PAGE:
How else do you expect to play them? Someone has to be the server, unless of course you're paying silly amounts of money for your own co-lo box or getting locked into some publisher-owned-server deal that can be switched off whenever the sequel comes out. Then who's the mug?
I don't mind the ads.
What I do mind is anything other than "Internet Access" required to deliver them. That includes phone state and identity, and definitely includes location awareness. Also SMS sending/receiving, being able to read contact data, and the numerous other permissions that some apps require for no good reason at all.
Your right to a return on your work does not trump my right to privacy, and I will take active measures to defend myself. If you don't want your app being used by people with adblockers, then don't make your app require stupid permission levels. Simples!
Or to paraphrase a certain Cupertinian businessman: "Change your app's permissions. Not that big a deal."
And if Sonic 3's annoyingly difficult level select was proving annoying, you could try this:
Start Sonic 2 up.
Enable level select + whatever else.
Rip the cart out.
Insert Sonic 3.
Tada, Sonic 3 with cheats enabled. Well, presuming you didn't blow the Megadrive up, though I never did manage to break anything by ripping a cart out. I discovered this way before the official cheat was discovered, and most miffed that magazines wouldn't print it. Tsh, liability issues. Wimps!
Mmm, I likes me that blue kool aid
Two different games really. Mario was a traditional platformer, with puzzle and exploration elements.
Sonic on the other hand, while it had exploration elements, was more of a racing game. Asides the collection of Chaos Emeralds, the whole point of Sonic was to see how fast you could do a level. If you were skilled at the game, it was entirely possible to complete some levels in mere seconds. However you had to know exactly when to jump, where to land for the next jump, how to land so you rolled perfectly down a slope or hit a spring in just the right place...
Yeah. Two different games. You might as well compare Zelda to Virtua Racing.
Up, Up, Down, Down, Up, Up, Up, Up (and an Up to be sure)
You were supposed to do it before the screen flashed white, as Sonic was barrelling toward the screen and busting the Sega logo all over the place. Still damned tricky though, hence my other post here on how to cheat at enabling the cheat!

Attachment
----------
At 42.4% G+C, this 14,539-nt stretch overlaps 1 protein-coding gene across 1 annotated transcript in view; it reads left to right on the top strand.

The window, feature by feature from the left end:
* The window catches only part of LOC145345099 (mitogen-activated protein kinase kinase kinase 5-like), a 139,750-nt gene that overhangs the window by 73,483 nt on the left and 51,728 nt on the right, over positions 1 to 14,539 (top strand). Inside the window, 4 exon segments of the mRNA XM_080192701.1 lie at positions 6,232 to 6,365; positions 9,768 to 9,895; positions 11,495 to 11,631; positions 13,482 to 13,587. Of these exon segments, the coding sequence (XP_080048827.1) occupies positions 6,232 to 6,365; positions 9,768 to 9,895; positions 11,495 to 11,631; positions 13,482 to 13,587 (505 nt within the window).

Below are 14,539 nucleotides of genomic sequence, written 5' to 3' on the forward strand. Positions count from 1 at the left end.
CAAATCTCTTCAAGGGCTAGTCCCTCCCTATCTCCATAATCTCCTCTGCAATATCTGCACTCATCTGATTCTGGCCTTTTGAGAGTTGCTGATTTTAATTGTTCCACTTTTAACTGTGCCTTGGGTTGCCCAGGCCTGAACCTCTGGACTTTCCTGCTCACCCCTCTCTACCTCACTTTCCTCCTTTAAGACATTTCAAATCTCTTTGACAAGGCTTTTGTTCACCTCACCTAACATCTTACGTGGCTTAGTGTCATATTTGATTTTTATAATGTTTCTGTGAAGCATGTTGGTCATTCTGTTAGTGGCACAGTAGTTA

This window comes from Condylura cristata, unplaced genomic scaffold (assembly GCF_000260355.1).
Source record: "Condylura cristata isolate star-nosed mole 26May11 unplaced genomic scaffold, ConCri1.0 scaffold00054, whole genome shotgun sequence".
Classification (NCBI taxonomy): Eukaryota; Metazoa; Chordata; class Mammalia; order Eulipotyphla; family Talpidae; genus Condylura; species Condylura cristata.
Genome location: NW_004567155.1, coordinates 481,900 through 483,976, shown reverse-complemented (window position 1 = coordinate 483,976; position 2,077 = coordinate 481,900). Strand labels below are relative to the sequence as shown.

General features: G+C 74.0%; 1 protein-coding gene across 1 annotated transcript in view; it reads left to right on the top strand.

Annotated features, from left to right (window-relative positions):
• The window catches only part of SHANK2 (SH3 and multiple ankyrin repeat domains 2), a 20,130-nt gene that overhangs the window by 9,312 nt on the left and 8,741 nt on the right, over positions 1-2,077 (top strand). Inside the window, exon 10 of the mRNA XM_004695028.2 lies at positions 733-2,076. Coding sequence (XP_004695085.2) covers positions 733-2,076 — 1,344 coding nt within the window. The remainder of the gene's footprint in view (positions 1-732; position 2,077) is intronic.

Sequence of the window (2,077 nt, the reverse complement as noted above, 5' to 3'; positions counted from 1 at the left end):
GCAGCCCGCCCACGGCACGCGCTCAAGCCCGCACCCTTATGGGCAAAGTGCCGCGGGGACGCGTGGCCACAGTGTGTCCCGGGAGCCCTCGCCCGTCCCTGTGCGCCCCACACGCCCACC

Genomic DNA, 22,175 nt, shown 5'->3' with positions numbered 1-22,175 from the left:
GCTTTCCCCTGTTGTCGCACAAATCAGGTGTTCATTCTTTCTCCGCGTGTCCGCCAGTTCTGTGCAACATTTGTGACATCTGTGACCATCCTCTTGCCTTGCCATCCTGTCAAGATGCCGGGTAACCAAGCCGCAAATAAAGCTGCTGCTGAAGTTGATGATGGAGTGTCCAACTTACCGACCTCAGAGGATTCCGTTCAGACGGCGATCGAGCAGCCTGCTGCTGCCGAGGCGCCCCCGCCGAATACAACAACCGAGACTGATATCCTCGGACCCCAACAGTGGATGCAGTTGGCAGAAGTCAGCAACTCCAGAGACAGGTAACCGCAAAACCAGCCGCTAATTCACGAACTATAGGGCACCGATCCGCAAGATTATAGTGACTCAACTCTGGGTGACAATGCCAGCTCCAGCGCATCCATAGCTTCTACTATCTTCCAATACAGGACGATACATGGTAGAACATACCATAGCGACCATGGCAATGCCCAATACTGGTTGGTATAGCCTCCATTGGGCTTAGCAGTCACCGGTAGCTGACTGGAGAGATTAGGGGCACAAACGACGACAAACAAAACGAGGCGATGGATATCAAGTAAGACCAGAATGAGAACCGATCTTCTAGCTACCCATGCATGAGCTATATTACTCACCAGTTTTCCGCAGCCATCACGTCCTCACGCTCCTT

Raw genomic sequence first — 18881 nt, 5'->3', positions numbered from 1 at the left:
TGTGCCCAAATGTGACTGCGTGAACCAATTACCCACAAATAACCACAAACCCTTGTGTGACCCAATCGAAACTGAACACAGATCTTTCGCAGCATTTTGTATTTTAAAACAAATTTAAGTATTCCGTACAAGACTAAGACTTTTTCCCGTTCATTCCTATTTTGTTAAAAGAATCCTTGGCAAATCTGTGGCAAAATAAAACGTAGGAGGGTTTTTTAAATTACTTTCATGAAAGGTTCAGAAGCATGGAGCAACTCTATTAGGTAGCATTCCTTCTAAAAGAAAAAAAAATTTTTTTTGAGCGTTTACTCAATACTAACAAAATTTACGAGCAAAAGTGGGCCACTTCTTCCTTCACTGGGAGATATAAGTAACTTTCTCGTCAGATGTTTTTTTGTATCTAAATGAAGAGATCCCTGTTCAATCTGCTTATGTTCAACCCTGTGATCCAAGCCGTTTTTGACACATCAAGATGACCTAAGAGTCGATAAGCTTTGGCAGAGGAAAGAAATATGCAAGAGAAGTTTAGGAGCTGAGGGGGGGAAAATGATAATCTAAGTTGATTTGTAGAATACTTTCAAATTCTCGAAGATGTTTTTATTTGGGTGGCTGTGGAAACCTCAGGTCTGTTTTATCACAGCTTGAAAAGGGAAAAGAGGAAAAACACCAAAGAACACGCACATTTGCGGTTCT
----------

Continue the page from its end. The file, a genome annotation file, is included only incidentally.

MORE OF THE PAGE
Also Sonic & Knuckles + any random game = fun.
So where do the flying-models suppliers get their stuff from?
Smaller market, granted. However I've no problem with nipping over to the shop in the next village and grabbing myself a hundred quid handful of lithium polymer goodness (asides me not being made of money). What about the e-car manufacturers as well? Toyota (and e-flite) could perhaps be doing a roaring trade to laptop suppliers, if the IT industry is that hard-up.
Fire because shorting a LiPo can get exothermic veeeeery quickly.
*nix is almost as silly with its messages.
"You don't exist. Go away."
After Angry Birds' latest permissions hike?
This can't come too soon. Angry Birds is just one example of apps that seem to start with just "Internet Access" and then with later updates, expand their permissions requirements into location and other such lovelies. Presumably the developer and/or advertisers think you can't live without some toy that involves flinging birds about like a sparkly version of GORILLAS.BAS.
Yeah. Watch me.
"Y'all need a license from google for an API key."
For the app, yes. The developer signs that, not the hardware manufacturer nor the OS vendor.
Nowhere in there do I see "you can use this on Android, but not on Meego, and definitely not on iOS or that Microsoft thing." Now, if you were on about Android Market or the Maps app (as opposed to API), then yes I would agree. Google would be most upset about those things running anywhere other than approved platforms. However, nothing there stops developers releasing their own apps for Ovi, Bada, Amazon App Store or whatever else they like.
The whole point of Google's APIs is that anybody on any platform can access them, shirley?
Was about to say a similar thing.
I mean on one of the first lectures at uni, the prof said something like "say what you like about Microsoft, they have been the one company that has achieved Bill Gates' dream of putting a PC in every home."
I just had to put my hand up and mention "uhm, wasn't that Compaq, who first reverse-engineered the PC BIOS, thus opening up a simple product into an entire industry made of many different manufacturers all wanting us to spend money on their products, thus enabling the rapid explosion of the PC as a platform, the success of which Microsoft simply rode the coat tails of and claimed responsibility for?"
His response was "Shh, we don't mention the war."
"Spawn of satin."
Sorry. Couldn't resist.
What the hell is with these cross-site-login things anyway?
Heat powered fridge
Going from propane to coal gas needs but a change of gas jets.
Not for me it isn't.
Kies is either not working, or Samsung are just being arses. Mind you, it might be because I bought the thing from PC World. In any case, it's a 3G-equipped model GT-P1000, takes any SIM, isn't locked to any particular carrier...
...and still doesn't have Gingerbread.
Baseband version P1000XXJK5, build number FROYO.XWJJ7, if that helps any. Running Ubuntu right now so can't be arsed rebooting into Win7 to run Kies, but I remember the last three digits that Kies reports being CPW, which others seem to reckon means "Carphone Warehouse". Wut?
UK.gov needs to grow a pair.
This treaty is already stupidly lop-sided. It should be torn up and US.gov told that it can go suck its own cock for a while until it's willing to come back and renegotiate. Even the American spin machine can't successfully paint the entire UK as a rogue state, so what are they going to do about it?
Hopefully a few more cases like this becoming public and that's just what will happen.
For linking to torrents?
Eww, 3.0 UI
It's awful. Really. Why does it suit a tablet better than 2.x?
Plus the 3G version IS a phone, or at least contains the chipset for it. Right now I have a dialler that lets me make calls. As I understand it, Honeycomb has no dialler.
So a reduced functionality, and a UI that just reminds me of Microsoft when they went all Fisher Price. No thanks.